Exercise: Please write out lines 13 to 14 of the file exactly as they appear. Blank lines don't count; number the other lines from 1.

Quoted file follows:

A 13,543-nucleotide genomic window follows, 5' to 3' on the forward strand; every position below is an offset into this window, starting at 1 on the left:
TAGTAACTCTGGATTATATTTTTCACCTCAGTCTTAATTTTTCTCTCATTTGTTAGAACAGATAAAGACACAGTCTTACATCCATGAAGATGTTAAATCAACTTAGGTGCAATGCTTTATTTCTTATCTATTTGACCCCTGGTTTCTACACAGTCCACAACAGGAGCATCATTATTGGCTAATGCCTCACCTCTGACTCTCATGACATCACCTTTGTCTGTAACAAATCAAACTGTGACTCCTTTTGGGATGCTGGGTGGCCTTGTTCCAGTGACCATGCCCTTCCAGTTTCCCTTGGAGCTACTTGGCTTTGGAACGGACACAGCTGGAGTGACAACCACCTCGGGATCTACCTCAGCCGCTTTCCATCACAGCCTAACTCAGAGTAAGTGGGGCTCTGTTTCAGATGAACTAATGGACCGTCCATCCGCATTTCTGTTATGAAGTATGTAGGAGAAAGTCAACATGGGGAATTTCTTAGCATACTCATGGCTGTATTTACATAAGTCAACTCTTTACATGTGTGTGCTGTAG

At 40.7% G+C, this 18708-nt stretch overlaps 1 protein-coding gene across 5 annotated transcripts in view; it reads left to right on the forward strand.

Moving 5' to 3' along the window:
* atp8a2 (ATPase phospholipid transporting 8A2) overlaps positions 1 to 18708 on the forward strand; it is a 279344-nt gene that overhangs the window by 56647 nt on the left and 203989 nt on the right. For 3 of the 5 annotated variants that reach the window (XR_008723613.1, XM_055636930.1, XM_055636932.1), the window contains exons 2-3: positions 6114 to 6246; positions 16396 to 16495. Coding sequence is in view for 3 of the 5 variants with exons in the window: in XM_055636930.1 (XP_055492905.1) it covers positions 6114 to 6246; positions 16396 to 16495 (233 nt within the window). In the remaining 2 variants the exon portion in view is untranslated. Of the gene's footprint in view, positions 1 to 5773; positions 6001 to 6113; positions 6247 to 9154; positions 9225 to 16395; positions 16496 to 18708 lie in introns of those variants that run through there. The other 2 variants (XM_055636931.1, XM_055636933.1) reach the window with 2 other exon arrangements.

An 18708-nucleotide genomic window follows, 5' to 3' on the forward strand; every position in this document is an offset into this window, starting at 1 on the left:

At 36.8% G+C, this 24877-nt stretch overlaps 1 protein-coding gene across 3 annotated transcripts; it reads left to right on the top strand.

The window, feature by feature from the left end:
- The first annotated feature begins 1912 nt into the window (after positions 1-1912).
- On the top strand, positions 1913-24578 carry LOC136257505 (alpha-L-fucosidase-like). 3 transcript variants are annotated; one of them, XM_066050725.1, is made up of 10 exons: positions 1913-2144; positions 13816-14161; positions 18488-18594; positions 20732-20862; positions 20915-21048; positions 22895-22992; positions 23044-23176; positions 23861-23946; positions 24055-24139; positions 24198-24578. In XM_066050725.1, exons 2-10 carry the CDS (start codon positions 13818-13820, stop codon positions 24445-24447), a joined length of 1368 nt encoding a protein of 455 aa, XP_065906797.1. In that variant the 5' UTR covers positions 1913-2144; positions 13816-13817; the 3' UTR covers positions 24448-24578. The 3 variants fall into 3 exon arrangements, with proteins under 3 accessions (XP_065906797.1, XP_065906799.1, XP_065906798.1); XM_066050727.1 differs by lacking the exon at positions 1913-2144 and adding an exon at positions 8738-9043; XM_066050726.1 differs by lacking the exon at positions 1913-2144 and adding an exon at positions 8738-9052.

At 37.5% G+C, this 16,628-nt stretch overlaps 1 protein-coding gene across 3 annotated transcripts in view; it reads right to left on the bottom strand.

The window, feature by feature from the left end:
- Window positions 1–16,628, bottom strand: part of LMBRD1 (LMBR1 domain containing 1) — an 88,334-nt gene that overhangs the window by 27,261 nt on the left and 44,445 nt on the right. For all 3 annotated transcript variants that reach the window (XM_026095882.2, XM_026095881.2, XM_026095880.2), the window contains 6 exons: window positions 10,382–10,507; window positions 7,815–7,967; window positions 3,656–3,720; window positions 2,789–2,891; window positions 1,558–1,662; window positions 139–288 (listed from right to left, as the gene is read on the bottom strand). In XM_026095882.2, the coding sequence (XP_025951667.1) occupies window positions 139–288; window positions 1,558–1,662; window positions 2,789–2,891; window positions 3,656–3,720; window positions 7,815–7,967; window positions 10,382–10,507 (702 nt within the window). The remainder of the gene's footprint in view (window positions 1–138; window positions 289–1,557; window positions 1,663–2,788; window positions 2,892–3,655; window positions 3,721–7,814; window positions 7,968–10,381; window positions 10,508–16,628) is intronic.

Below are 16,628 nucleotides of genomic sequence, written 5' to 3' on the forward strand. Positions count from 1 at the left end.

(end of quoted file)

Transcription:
- Window positions 1–16,628, bottom strand: part of LMBRD1 (LMBR1 domain containing 1) — an 88,334-nt gene that overhangs the window by 27,261 nt on the left and 44,445 nt on the right. For all 3 annotated transcript variants that reach the window (XM_026095882.2, XM_026095881.2, XM_026095880.2), the window contains 6 exons: window positions 10,382–10,507; window positions 7,815–7,967; window positions 3,656–3,720; window positions 2,789–2,891; window positions 1,558–1,662; window positions 139–288 (listed from right to left, as the gene is read on the bottom strand). In XM_026095882.2, the coding sequence (XP_025951667.1) occupies window positions 139–288; window positions 1,558–1,662; window positions 2,789–2,891; window positions 3,656–3,720; window positions 7,815–7,967; window positions 10,382–10,507 (702 nt within the window). The remainder of the gene's footprint in view (window positions 1–138; window positions 289–1,557; window positions 1,663–2,788; window positions 2,892–3,655; window positions 3,721–7,814; window positions 7,968–10,381; window positions 10,508–16,628) is intronic.

Below are 16,628 nucleotides of genomic sequence, written 5' to 3' on the forward strand. Positions count from 1 at the left end.